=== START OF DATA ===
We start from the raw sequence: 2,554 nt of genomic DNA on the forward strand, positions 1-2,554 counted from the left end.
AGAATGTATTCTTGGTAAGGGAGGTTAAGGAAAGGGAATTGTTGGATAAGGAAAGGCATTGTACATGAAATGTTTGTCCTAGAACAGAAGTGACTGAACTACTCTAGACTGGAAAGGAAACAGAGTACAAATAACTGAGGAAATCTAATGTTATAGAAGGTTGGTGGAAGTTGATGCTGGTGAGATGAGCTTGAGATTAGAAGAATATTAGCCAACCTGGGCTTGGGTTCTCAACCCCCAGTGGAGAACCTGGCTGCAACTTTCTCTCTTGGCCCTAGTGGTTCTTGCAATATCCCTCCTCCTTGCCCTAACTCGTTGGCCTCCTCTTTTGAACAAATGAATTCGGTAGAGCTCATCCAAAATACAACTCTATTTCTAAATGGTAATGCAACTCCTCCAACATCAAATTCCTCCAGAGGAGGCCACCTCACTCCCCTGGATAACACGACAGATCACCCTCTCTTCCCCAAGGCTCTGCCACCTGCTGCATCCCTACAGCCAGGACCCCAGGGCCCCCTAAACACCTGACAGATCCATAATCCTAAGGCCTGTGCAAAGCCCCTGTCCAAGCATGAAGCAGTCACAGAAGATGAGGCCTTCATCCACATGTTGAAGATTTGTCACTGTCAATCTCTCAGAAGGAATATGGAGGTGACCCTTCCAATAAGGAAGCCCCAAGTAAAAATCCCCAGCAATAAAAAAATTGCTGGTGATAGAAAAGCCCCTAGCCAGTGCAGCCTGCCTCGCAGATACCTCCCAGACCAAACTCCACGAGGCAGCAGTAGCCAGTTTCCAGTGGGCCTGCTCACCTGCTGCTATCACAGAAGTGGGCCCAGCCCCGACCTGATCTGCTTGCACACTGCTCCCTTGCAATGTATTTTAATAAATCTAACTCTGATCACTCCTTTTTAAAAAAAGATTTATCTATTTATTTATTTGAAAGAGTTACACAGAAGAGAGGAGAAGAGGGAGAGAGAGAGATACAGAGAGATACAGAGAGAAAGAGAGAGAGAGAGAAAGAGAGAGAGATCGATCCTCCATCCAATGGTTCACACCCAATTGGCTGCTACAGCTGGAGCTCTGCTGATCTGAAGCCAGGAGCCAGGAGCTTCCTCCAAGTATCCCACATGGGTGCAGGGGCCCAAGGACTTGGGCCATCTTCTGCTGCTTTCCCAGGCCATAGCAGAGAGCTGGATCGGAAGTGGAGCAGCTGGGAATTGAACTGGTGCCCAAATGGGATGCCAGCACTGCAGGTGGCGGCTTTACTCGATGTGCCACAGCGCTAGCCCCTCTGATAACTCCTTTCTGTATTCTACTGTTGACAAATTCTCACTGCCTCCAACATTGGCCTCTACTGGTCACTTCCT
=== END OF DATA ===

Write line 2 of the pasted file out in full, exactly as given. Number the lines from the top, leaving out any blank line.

AGAATGTATTCTTGGTAAGGGAGGTTAAGGAAAGGGAATTGTTGGATAAGGAAAGGCATTGTACATGAAATGTTTGTCCTAGAACAGAAGTGACTGAACTACTCTAGACTGGAAAGGAAACAGAGTACAAATAACTGAGGAAATCTAATGTTATAGAAGGTTGGTGGAAGTTGATGCTGGTGAGATGAGCTTGAGATTAGAAGAATATTAGCCAACCTGGGCTTGGGTTCTCAACCCCCAGTGGAGAACCTGGCTGCAACTTTCTCTCTTGGCCCTAGTGGTTCTTGCAATATCCCTCCTCCTTGCCCTAACTCGTTGGCCTCCTCTTTTGAACAAATGAATTCGGTAGAGCTCATCCAAAATACAACTCTATTTCTAAATGGTAATGCAACTCCTCCAACATCAAATTCCTCCAGAGGAGGCCACCTCACTCCCCTGGATAACACGACAGATCACCCTCTCTTCCCCAAGGCTCTGCCACCTGCTGCATCCCTACAGCCAGGACCCCAGGGCCCCCTAAACACCTGACAGATCCATAATCCTAAGGCCTGTGCAAAGCCCCTGTCCAAGCATGAAGCAGTCACAGAAGATGAGGCCTTCATCCACATGTTGAAGATTTGTCACTGTCAATCTCTCAGAAGGAATATGGAGGTGACCCTTCCAATAAGGAAGCCCCAAGTAAAAATCCCCAGCAATAAAAAAATTGCTGGTGATAGAAAAGCCCCTAGCCAGTGCAGCCTGCCTCGCAGATACCTCCCAGACCAAACTCCACGAGGCAGCAGTAGCCAGTTTCCAGTGGGCCTGCTCACCTGCTGCTATCACAGAAGTGGGCCCAGCCCCGACCTGATCTGCTTGCACACTGCTCCCTTGCAATGTATTTTAATAAATCTAACTCTGATCACTCCTTTTTAAAAAAAGATTTATCTATTTATTTATTTGAAAGAGTTACACAGAAGAGAGGAGAAGAGGGAGAGAGAGAGATACAGAGAGATACAGAGAGAAAGAGAGAGAGAGAGAAAGAGAGAGAGATCGATCCTCCATCCAATGGTTCACACCCAATTGGCTGCTACAGCTGGAGCTCTGCTGATCTGAAGCCAGGAGCCAGGAGCTTCCTCCAAGTATCCCACATGGGTGCAGGGGCCCAAGGACTTGGGCCATCTTCTGCTGCTTTCCCAGGCCATAGCAGAGAGCTGGATCGGAAGTGGAGCAGCTGGGAATTGAACTGGTGCCCAAATGGGATGCCAGCACTGCAGGTGGCGGCTTTACTCGATGTGCCACAGCGCTAGCCCCTCTGATAACTCCTTTCTGTATTCTACTGTTGACAAATTCTCACTGCCTCCAACATTGGCCTCTACTGGTCACTTCCT